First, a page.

Thursday, September 09, 2010

Sad Dream, Sad News

A few weeks ago, I had a nightmare.

In it, I was in a house with my mother and my father. I wanted to get something from the upstairs, but I was so tired that I could only crawl up the white painted steps. (Note: I have never lived in a place with white painted steps.) As I neared the top, Molly the Macaw came waddling around the corner, and as she usually does in real life, began coming toward me. 

As I do in real life, I tried to get away from her, but slid down the stairs. She landed on me, and I kept trying to keep my face covered while she flapped and squawked. I shouted for my mother to help me, over and over, but she just kept on doing whatever she was doing in the kitchen.

Finally, I was able to get an arm under the bird and fling her away from me. I scrambled to my feet, staggered over to my mother and shouted at her. "Why didn't you help me? Why didn't you help me?"

She turned to me, looked down her nose, and said, "Because I don't like you." I raised my hand to crack her across the face, but all she said was, "You can't hit me."

Indeed, she was right. In the dream I knew I could never hit her, and just turned away, sick at heart because my mother hadn't really loved me at all. I'd been loving someone who didn't love me back. And my father, in the background, just shrugged, as if to say he didn't care about it at all.

Honestly, in the dream, it felt like my heart was being torn into pieces. Even after I woke up from the dream, I hurt inside, and shed a couple tears.

Now, a person could be miserable for days after a dream like that, even to the point of being afraid to fall asleep in case they dreamt something like that again. But I do know something about dreams, and I believe that you have to tackle them head on sometimes, to find out what's actually lurking in your subconscious.

The parrot as fear is a no-brainer: I'm scared as hell of that bird in real life, and every time she screeches it feels like someone put a chainsaw to my spine. Perfect symbol of a fear from which I need to be saved, right? But what is it that I'm afraid of, that my own mother won't help me overcome, and just turns away from me instead, disdaining me? And how could I be that angry at her, that I would (as I never did in life) raise my hand against her?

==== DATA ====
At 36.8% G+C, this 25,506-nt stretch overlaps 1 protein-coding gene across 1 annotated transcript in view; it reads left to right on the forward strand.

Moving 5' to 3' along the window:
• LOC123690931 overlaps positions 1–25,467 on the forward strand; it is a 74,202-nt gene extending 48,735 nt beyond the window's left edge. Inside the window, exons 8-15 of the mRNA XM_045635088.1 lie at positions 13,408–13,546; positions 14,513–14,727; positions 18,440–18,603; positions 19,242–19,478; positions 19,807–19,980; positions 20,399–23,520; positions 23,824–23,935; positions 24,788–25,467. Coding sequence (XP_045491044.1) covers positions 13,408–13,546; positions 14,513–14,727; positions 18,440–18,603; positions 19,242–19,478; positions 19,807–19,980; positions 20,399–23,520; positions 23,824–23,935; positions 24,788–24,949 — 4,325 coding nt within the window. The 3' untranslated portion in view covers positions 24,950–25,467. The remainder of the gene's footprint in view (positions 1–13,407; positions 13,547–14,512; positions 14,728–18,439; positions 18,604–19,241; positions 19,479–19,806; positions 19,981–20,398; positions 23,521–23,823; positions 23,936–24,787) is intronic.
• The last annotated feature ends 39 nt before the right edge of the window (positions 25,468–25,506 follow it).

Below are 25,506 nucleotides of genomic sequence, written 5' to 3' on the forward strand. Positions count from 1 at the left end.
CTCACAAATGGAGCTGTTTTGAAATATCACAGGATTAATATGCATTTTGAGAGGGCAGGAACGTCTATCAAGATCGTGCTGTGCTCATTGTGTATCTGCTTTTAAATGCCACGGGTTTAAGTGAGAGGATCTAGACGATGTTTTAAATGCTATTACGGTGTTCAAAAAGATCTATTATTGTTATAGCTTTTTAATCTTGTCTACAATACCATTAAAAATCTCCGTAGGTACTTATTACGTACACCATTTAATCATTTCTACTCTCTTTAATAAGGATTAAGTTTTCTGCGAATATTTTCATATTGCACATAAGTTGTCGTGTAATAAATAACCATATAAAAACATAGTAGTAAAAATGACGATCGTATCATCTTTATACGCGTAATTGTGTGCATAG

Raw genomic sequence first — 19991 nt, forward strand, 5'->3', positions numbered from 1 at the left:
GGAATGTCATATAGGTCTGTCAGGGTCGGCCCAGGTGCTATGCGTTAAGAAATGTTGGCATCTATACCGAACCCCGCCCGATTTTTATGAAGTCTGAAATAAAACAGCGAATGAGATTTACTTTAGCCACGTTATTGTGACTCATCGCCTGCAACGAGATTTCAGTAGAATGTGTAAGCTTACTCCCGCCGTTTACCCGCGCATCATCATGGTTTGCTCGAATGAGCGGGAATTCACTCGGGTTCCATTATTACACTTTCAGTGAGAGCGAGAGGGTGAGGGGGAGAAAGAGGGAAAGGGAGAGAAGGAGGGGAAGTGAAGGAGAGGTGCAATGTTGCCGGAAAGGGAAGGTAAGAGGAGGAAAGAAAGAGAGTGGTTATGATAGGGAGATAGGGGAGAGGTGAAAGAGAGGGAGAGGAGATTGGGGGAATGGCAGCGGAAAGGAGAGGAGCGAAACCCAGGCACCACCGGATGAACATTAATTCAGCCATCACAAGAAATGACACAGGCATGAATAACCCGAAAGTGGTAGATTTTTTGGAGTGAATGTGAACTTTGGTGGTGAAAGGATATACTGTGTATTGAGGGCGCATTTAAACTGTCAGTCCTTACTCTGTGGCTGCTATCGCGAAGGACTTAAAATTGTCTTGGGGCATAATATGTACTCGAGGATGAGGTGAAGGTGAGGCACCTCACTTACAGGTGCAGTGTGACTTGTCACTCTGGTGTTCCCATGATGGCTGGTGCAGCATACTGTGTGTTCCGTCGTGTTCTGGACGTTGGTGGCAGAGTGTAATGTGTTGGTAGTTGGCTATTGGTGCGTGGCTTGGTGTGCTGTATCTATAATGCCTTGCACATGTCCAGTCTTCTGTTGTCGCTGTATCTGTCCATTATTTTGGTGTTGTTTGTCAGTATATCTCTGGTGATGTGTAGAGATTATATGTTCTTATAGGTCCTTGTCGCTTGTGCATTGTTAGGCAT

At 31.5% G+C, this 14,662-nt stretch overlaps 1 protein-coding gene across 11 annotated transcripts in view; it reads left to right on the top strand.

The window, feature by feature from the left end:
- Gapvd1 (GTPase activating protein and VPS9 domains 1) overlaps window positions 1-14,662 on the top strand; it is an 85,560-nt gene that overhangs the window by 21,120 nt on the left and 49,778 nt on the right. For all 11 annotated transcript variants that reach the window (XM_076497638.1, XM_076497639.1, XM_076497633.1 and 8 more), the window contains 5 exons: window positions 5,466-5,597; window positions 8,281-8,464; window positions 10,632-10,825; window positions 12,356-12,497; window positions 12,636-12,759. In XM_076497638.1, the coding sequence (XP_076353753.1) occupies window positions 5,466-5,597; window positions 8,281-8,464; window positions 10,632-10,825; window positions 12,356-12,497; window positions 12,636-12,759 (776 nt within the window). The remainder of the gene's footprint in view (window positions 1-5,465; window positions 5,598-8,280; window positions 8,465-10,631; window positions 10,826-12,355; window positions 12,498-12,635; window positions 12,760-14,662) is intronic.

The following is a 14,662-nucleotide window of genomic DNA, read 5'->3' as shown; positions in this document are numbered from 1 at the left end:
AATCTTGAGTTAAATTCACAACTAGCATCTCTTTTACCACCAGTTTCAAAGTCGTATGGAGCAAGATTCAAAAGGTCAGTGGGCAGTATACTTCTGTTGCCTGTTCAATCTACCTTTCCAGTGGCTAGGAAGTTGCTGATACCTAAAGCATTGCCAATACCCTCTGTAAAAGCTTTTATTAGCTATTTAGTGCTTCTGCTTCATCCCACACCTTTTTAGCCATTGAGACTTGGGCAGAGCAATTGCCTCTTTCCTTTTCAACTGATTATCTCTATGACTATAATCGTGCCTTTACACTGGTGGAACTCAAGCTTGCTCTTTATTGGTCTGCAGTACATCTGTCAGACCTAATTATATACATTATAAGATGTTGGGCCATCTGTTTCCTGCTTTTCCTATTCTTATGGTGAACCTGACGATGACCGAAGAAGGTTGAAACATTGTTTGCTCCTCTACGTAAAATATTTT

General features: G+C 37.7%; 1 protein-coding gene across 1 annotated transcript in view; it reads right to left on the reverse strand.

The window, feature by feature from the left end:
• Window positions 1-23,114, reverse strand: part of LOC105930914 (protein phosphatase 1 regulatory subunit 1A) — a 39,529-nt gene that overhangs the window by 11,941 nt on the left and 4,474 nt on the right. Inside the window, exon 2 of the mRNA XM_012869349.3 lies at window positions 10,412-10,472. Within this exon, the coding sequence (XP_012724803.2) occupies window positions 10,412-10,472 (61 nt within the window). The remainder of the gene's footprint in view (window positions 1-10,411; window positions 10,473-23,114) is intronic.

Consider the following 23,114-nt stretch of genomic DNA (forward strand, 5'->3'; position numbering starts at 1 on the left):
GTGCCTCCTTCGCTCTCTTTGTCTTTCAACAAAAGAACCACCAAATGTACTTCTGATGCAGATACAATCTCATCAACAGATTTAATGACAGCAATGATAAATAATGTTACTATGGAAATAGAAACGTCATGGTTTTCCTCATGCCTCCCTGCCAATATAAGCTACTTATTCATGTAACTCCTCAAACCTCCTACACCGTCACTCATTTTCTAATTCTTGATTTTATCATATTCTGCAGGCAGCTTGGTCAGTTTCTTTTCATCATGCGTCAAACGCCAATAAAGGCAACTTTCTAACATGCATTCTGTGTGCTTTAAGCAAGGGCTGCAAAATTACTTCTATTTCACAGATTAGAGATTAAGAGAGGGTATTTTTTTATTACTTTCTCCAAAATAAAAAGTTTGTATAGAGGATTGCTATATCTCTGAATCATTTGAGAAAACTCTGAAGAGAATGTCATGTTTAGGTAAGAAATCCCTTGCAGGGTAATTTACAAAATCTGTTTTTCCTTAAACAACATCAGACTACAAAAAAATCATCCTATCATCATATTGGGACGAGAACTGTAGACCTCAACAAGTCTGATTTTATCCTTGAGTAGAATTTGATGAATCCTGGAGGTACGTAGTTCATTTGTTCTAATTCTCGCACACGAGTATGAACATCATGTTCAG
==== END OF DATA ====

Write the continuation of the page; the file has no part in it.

Any guesses? Oh, right. Alzheimer's.

And with that realization, I understood that at some level in my subconscious, she should still be the Mom I knew growing up: fierce, fearless, vibrant. She should have been able to surmount Alzheimer's! But instead, she has drifted away on the tide of forgetfulness, not even looking back. On that deep and cloudy level of my mind, I have anger at her for leaving me behind, no longer remembering me. And Dad, oh, Dad, where have you been while her disease has been crippling her, and breaking my heart?

I was able to find peace in understanding the dream, and I know she loved me. She didn't always know the best way to love me, but I never doubted that she did.

This afternoon the nursing home called me. Mom's foot is ...'better' ... but she is not. Some new phase of the disease has kicked in, and she forgot how to feed herself, forgot how to swallow after a bite of food. Uncomprehending, she just spit out her food and couldn't figure out what she was supposed to be doing with it. For the last three or four days, she hasn't wanted or tried to eat or drink anything, too weak to stand.

The nurse said they would put her on an IV to see if rehydration would "perk her up" -- but warned me that if there wasn't a big change in the next couple days, they'd be calling me again to discuss ... "making her comfortable." That means, in real life, allowing her to die.

I know that. I knew from the beginning that Alzheimer's is terminal. But my heart still thinks ... well, you know.


Tweetywill said...

My heart aches for you in your trial. My thoughts and prayers are with you.

Carrie said...

You are in my thoughts and prayers.